When people find out I’m a novelist they ask, quite reasonably, what kind of books I write. That’s the moment when I long to be able to say ‘Mills & Boon,’ or ‘thrillers’. Then they’ll know exactly what they’re dealing with. As it is, the most helpful thing I can do is to murmur ‘social comedy’ and pray they don’t follow through with a supplementary.

The word ‘comedy’ raises certain expectations. More than once in my life the supplementary has turned out to be more an accusation than a question. Something along the lines of, ‘Really? You don’t seem like a funny person.’

In fact even my husband, most avid reader of and chuckler at my books, has been known to say, ‘How come you’re so funny on the page? Do you have a ghost writer?’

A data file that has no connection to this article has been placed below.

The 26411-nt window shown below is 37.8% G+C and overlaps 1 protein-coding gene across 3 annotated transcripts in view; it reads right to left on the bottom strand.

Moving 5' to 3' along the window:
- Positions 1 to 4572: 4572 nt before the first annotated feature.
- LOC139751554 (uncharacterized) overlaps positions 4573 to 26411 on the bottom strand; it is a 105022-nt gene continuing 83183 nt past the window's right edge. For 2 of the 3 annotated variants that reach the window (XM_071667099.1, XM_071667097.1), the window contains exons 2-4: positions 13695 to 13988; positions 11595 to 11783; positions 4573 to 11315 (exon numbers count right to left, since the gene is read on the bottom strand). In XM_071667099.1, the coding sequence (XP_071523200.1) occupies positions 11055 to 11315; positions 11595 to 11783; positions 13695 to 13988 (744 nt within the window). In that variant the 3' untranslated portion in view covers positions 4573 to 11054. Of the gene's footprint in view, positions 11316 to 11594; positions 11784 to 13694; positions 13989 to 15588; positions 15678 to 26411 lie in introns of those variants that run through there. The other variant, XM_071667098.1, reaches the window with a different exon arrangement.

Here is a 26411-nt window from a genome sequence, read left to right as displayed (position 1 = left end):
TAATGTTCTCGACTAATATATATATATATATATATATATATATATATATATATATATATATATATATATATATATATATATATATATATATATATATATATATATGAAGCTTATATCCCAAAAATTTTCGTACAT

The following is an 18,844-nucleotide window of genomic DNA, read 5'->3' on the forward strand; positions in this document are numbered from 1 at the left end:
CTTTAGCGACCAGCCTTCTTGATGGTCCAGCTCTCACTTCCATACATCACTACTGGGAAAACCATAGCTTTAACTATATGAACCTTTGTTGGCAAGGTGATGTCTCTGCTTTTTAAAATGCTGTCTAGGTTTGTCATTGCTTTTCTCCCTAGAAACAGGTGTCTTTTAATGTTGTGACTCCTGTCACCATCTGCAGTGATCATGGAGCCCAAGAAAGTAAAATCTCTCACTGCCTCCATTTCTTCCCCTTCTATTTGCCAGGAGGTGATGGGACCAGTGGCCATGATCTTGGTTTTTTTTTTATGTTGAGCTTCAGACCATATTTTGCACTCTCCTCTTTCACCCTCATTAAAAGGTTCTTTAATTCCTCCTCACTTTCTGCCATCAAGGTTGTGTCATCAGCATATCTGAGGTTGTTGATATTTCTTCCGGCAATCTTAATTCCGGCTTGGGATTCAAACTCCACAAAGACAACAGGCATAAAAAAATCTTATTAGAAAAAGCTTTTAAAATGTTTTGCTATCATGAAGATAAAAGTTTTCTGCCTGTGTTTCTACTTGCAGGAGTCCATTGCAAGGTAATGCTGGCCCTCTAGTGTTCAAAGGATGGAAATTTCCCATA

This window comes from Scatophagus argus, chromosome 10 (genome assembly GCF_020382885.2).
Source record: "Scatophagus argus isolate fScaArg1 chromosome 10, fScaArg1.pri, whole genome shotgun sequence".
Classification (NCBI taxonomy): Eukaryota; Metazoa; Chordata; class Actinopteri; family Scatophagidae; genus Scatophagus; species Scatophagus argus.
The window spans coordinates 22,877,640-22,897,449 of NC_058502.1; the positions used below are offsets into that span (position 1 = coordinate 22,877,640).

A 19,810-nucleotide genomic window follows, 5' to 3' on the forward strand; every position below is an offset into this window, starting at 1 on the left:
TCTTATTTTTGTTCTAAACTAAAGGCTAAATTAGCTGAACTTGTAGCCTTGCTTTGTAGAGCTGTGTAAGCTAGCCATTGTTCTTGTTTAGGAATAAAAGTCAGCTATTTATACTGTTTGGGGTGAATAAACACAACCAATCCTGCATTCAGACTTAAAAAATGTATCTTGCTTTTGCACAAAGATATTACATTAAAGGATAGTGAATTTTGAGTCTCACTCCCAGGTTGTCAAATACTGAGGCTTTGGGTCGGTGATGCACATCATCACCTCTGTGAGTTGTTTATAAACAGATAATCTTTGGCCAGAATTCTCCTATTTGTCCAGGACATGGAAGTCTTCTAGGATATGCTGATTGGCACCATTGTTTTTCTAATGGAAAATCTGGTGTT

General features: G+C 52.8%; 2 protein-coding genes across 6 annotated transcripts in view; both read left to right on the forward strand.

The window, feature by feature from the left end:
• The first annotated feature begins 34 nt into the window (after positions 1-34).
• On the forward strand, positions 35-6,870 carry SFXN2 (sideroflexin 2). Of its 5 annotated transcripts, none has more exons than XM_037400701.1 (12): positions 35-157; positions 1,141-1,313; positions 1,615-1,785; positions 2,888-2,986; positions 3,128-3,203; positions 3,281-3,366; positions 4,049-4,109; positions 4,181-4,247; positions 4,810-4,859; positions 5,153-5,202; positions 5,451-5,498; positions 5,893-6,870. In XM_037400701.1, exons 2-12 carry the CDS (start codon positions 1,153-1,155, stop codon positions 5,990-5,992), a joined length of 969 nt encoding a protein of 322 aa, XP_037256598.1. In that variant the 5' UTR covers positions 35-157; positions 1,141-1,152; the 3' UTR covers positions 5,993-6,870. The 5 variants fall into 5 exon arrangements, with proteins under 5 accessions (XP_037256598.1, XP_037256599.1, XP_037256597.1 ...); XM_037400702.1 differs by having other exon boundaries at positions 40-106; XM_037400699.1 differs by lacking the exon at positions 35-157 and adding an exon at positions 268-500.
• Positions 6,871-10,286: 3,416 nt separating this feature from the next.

What can I say? It’s true I have a serious demeanour and a short fuse. I guess something happens to me when I sit down to work. I rattle away at the keyboard and sometimes what comes out makes even me laugh. How weird is that? But be the life and soul of the party? Tell jokes? Never. Actually I don’t very much like jokes though I have two friends who deliver the most excruciating ones so superbly that just picturing them makes me smile.

So what I do remains inexplicable to me. My sense of humour is like the soap in the bath tub. I know it’s there and sometimes I think I’ve got a handle on it, then it slips out of my grasp again. I believe people pay good money for courses in writing comedy. How does that work, I wonder? First you do A, then you do B, add a smattering of C and voila, a perfectly formed laugh, good to go. The Ikea School of Humour.

It’s a mystery, I tell you. A goshdarned mystery. Just don’t judge a book by its prune-faced author, that’s all I’m saying.

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